To every thing there is a season, and a time to every purpose under the heaven:
A time to be born, and a time to die; a time to plant, a time to reap that which is planted;
A time to kill, and a time to heal; a time to break down, and a time to build up;
A time to weep, and a time to laugh; a time to mourn, and a time to dance;
A time to cast away stones, and a time to gather stones together; a time to embrace, and a time to refrain from embracing;
A time to get, and a time to lose; a time to keep, and a time to cast away;
A time to rend, and a time to sew; a time to keep silence, and a time to speak;
A time to love, and a time to hate; a time of war, and a time of peace.
Most people know these words, not from reading the Bible, but from their appearance in a song by the Byrds that hit number one on the charts in late 1965. Peter Seeger adapted the words nearly verbatim from the King James Version of Ecclesiastes 3:1-6, rearranging them only slightly to make them work better in the song.
His purpose in writing the song was as a plea for world peace, a not unworthy goal. However, the biblical passage from which he adapted the words is not about world peace. Instead, Solomon, the traditional author of Eccelsiastes was making a philosophical argument about the futility of existence: stuff simply happens to people, without discernible pattern or purpose. As the writer of Ecclesiastes elsewhere states, “time and chance happen to all.” (Ecclesiastes 9:11).
It is easy to become discouraged by the words of Ecclesiastes. However, despair is not really the point of the biblical author. The familiar words suggest a more positive and useful thought: that there is an opportune moment for accmplishment. That while today might not work out for you, there may come a tomorrow that will. And choices must be made now in how the hours of our lives get spent.
For instance, while you’re driving down the interstate is not the time to take a nap. But when you’re home after a long day, perhaps a nap might be just the thing you need. Maybe putting off the preparation of dinner by a half hour would be best choice. Just find out what time it is for you and act accordingly.
As an author, my time is largely my own. As with anyone who works from home, one of the biggest difficulties I face is apportioning my day. Too easy it is to get to supper time and discover that all I accomplished was reading the newspaper and organizing the drawers in my desk. While there may be a time and place for doing both, when I have a novel that is waiting to be finished, or an article I should be researching, achieving another high score on Angry Birds is not a good use of my work day.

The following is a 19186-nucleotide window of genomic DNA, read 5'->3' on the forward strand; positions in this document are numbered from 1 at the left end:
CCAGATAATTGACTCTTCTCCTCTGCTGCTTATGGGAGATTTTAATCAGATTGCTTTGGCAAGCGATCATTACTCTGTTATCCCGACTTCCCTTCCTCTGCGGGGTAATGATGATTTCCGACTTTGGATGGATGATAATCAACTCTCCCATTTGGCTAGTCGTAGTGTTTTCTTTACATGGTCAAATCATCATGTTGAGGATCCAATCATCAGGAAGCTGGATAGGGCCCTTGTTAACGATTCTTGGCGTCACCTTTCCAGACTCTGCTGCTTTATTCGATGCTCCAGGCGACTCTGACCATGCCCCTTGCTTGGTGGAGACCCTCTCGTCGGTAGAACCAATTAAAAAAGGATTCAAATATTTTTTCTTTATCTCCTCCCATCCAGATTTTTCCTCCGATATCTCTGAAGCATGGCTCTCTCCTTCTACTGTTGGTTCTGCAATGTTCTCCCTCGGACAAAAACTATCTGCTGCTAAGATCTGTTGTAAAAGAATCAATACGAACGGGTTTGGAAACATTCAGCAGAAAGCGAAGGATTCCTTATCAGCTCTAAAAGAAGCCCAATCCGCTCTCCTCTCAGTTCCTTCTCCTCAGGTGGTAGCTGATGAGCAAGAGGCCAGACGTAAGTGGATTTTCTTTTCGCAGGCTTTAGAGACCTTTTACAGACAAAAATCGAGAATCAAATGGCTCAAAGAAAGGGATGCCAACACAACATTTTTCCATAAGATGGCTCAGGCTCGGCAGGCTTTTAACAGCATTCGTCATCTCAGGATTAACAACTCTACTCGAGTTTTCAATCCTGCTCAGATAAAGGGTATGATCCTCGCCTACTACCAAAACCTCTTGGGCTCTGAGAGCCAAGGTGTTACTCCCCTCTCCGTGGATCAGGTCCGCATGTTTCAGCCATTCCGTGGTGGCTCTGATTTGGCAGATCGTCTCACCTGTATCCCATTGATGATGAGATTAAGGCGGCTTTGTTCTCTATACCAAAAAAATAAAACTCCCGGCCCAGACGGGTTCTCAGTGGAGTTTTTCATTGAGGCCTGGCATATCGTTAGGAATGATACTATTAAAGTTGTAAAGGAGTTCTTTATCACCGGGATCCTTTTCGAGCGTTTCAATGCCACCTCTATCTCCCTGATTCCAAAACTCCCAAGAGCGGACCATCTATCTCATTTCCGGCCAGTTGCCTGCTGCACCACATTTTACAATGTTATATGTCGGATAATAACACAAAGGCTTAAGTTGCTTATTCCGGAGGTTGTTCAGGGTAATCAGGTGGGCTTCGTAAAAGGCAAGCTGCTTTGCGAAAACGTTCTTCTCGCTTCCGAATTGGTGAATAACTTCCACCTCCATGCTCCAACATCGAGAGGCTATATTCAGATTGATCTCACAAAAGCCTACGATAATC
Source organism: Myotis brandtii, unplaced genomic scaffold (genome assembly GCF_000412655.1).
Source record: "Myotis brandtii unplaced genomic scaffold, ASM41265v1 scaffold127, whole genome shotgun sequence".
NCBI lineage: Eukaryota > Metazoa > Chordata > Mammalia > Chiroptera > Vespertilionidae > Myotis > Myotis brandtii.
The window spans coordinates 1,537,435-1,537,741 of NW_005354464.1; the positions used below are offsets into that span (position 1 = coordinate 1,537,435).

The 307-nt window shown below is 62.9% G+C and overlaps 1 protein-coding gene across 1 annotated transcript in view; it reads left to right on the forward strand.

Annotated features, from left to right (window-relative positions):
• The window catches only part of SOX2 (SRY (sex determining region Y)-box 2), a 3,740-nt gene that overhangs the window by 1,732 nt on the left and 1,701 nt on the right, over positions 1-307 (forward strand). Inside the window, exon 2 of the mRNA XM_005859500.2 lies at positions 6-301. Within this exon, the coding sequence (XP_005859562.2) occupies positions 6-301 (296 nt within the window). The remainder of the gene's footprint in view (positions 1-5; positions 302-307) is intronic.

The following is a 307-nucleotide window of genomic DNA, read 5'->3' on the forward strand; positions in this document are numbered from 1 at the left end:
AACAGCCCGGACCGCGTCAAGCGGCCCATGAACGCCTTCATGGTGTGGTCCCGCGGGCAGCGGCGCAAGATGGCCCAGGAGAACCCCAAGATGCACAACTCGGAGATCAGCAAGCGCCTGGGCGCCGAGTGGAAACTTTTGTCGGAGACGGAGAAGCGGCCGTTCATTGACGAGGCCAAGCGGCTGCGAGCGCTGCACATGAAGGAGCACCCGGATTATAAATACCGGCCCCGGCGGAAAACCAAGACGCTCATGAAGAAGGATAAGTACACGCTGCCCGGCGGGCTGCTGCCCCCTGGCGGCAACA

Each day I am granted twenty-four hours. I have seven days in a week. Five of those are necessarily, and thankfully, given over for work. Since I work from home, I do not have to devote any of those hours to commuting since it takes me mere seconds to stumble from my bedroom to my office—even if I take the long way through my kitchen to snag a cup of coffee. Likewise, there’s no travel time involved in getting my lunch, and there are no co-workers to interrupt me with requests. The phone rarely rings, except for the occasional telemarketer convinced that I am in desperate need of handing over money for something I don’t need or want. Thankfully, caller ID means I can ignore him or her altogether.
A bigger danger for those who are self-employed, however, is not underwork or wasting time with Angry Birds. Quite the opposite. The biggest danger is never being off the clock, since there is no clock to punch. When does work begin and end when you live in your place of business? During some periods when I was under deadline, I would work sixteen hours a day, seven days a week.
So I have to remind myself of Solomon’s words. There is a time for everything, and a season for every activity under heaven. Work is a good thing, but it’s not always time for that.
In my own life, and in the lives of those around me, I find a lack of balance, a lack of finding seasons for everything one of the greatest dangers. Time for reflection, for entertainment, for family and friends, is no less necessary than time for work. Being productive is not just about being able to point to things I’ve done that made me money.
On occasion, it really is a time to rack up another high score on Angry Birds.